Here is a screenshot of some of the objects

Zipkin schema objects in Cassandra

Oracle Event Hub Cloud (Kafka broker)

The Kafka cluster topology used in this case is relatively simple i.e. a single broker with co-located with Zookeeper). You can opt for a topology specific to your needs e.g. HA deployment with 5-node Kafka cluster and 3 Zookeeper nodes

Please refer to the documentation for further details on topology and the detailed installation process (hint: its straightforward!)

Kafka broker on Event Hub Cloud

Creating custom access rule

You would need to create a custom Access Rule to open port 2181 on the Kafka Server VM on Oracle Event Hub Cloud — details here

Oracle Application Container Cloud does not need port 6667 (Kafka broker) to be opened since the secure connectivity is taken care of by the service binding

Build, configure & deploy

Start by fetching the project from Github — git clone


Zipkin server

  • cd zipkin
  • mvn clean install

The build process will create in the target directory

Inventory service

  • cd inventory
  • mvn clean install

The build process will create in the target directory


Before you launch these into the cloud, please tweak the configuration parameters as per your environment

deployment.json and manifest.json for Zipkin server

deployment.json and manifest.json for inventory service

Now that you have configured your apps, it’s time to deploy them

Deployment a.k.a push to cloud

With Oracle Application Container Cloud, you have multiple options in terms of deploying your applications. This blog will leverage PSM CLI which is a powerful command line interface for managing Oracle Cloud services

other deployment options include REST API, Oracle Developer Cloud and of course the console/UI

You can download and setup PSM CLI on your machine (using psm setup) — details here

Here are the CLI commands to deploy the apps

Zipkin psm accs push -n zipkin -r java -s hourly -m manifest.json -d deployment.json -p target/

Inventory psm accs push -n inventory -r java -s hourly -m manifest.json -d deployment.json -p target/

Sanity checks

  • check service bindings, and,
  • access the Zipkin server to confirm its functional

After the Zipkin server has been successfully deployed, you can check Service Binding its details by navigating to the details screen -> Deployments section — you will see both Data Hub (Cassandra) and Event Hub (Kafka) bindings along with their respective environment variables (cropped image)

Zipkin bindings to Kafka, Cassandra

Same applies for the inventory service (it binds only to Kafka)

Inventory service binding to Kafka

Finally, access the Zipkin server — note the app URL e.g. https://zipkin-<mydomain>

Zipkin on Oracle Application Container Cloud

Test drive…

Alright, everything is setup for us to test things out

Invoke inventory service

To start with, check the URL of the inventory app and invoke it a few times

Access Zipkin dashboard to see the span data

Zipkin dashboard with span/trace data

If you dig down further into the span, you’ll see more details

Span details

Above is the span from our invocation of iphoneX (one of the three invocations listed above). This is relatively simple since you just have single service, but the same would apply if you had a chain of invocations with different (micro) services involved

If you dig in even further, there is more to unearth — focus on the highlighted info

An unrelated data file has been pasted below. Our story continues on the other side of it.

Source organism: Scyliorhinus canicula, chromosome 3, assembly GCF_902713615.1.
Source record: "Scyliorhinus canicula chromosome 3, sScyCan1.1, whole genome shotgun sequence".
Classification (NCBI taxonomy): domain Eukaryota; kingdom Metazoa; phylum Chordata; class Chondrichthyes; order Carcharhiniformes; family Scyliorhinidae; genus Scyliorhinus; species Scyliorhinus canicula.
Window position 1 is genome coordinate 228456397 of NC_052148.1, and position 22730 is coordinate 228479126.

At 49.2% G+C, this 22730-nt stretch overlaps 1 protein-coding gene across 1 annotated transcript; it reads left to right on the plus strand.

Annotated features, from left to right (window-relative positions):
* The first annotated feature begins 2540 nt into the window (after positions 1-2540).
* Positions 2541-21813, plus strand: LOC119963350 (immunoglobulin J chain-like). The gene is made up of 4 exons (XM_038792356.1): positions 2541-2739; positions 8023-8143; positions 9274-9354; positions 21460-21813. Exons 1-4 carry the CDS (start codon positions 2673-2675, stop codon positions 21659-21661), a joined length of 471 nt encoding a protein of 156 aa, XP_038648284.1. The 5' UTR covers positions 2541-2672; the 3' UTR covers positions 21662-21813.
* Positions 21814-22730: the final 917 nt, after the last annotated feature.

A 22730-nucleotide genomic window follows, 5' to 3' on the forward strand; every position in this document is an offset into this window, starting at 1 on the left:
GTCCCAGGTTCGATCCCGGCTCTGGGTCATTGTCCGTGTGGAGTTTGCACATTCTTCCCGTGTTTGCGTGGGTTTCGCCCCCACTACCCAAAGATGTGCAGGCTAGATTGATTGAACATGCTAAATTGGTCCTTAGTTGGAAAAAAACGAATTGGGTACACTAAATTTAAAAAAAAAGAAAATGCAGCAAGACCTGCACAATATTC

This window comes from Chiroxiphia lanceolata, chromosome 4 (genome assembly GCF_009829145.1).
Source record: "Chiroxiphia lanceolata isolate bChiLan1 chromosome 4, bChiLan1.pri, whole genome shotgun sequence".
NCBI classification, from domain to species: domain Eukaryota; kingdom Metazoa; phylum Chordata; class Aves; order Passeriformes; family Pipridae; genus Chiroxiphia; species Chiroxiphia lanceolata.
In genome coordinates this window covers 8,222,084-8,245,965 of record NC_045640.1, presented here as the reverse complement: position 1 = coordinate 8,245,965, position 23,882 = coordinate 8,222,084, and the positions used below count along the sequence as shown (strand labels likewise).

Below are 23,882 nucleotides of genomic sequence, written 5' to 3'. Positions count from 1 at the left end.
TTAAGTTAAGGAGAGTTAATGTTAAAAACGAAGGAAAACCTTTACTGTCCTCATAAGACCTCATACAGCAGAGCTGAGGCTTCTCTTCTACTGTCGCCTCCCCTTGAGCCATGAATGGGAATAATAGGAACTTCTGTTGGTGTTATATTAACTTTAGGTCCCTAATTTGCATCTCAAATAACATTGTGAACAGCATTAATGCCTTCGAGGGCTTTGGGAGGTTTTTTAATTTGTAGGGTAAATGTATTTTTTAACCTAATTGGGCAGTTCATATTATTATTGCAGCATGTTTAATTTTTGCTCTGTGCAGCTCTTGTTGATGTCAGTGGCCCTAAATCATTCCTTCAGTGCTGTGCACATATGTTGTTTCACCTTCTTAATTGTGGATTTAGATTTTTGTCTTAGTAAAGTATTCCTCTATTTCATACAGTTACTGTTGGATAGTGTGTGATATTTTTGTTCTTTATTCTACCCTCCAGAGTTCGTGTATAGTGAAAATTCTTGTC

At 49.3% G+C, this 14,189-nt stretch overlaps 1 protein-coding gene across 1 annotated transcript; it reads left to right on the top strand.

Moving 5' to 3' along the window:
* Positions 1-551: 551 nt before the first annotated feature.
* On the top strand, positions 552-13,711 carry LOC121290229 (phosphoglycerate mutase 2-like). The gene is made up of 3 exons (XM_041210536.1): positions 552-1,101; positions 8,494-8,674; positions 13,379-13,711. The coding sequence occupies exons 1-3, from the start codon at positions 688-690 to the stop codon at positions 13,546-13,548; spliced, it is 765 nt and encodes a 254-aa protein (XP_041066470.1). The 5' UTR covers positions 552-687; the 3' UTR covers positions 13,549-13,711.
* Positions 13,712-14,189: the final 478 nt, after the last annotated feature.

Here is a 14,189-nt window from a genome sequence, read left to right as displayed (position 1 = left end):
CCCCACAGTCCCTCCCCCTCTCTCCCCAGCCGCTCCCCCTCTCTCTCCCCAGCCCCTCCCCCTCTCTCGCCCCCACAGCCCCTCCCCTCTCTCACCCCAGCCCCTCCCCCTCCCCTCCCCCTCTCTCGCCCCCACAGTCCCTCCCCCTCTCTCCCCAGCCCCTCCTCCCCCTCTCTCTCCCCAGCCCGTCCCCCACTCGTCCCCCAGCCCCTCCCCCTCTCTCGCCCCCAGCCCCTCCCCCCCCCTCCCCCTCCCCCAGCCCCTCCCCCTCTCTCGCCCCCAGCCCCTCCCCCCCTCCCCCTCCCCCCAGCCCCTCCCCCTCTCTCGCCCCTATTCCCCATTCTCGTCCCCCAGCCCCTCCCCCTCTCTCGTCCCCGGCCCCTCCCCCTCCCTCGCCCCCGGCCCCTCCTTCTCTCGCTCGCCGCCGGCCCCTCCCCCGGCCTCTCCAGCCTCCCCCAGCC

More details about a specific trace

Span data in Cassandra

you can double check Cassandra as well. Using cqlsh, you execute select * from zipkin.traces; (assuming zipkin is the keyspace name)

You can also query other related tables

What about Kafka ?

As you might understood, the span data is sent by Sleuth to a Kafka topic (unsurprisingly named sleuth) which is then consumed by Zipkin and persisted to Cassandra.. try this out as well

Use the kafka CLI to set up a consumer — kafka-console-consumer.bat --bootstrap-server <event_hub_kakfa_IP>:6667 --topic sleuth

Invoke the inventory app again — curl https://inventory-<mydomain>

You will see a rather cryptic message whose contents are pasted below for your easy reference — recall that you saw the same trace data in Zipkin before

Monitor the sleuth topic in Kafka for trace data

♣♂contentType ♀”text/plain”‼originalContentType “application/json;charset=UTF-8”♠spanId ↕”e7bd0aabba1fa09c”♂spanTraceId ↕”e7bd0aabba1fa09c”♂spanSampled ♥”0"{“host”:{“serviceName”:”inventory”,”address”:”",”port”:8080},”spans”:[{“begin”:1516776180246,”end”:1516776180258,”name”:”http:/inventory/AppleWatch”,”traceId”:8394174692565835560,”spanId”:8394174692565835560,”exportable”:true,”tags”:{“mvc.controller.class”:”InventoryApplication”,”http.status_code”:”200",”mvc.controller.method”:”getInventory”,”spring.instance_id”:”",”http.path”:”/inventory/AppleWatch”,”http.url”:”http://inventory-<mydomain>","http.method":"GET","":"inventory-<mydomain>"},"logs":[{"timestamp":1516776180246,"event":"sr"},{"timestamp":1516776180258,"event":"ss"}],"durationMicros":12550}]}


Well, that’s all there is to this blog post which was the second (and final) installment in the distributed monitoring series..

A quick recap never harms!

  • we covered the drawbacks of the default monitoring setup and introduced Kafka and Cassandra as core infrastructure components to overcome some of the issues
  • went through the details of the architecture
  • provisioned the infrastructure on Oracle Cloud as ready-to-use managed services — Data Hub Cloud and Event Hub Cloud
  • built and deployed our revamped apps to Oracle Application Container Cloud
  • and finally, tested everything end-to-end !

Don’t forget to…

  • go through the Oracle Data Hub Cloud documentation for a deep dive
  • check out the tutorials for Oracle Application Container Cloud — there is something for every runtime!
  • other blogs on Application Container Cloud


The views expressed in this post are my own and do not necessarily reflect the views of Oracle.



Aggregation of articles from Oracle engineers, Groundbreaker Ambassadors, Oracle ACEs, and Java Champions on all things Oracle technology. The views expressed are those of the authors and not necessarily of Oracle.

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Abhishek Gupta

Principal Developer Advocate at AWS | I ❤️ Databases, Go, Kubernetes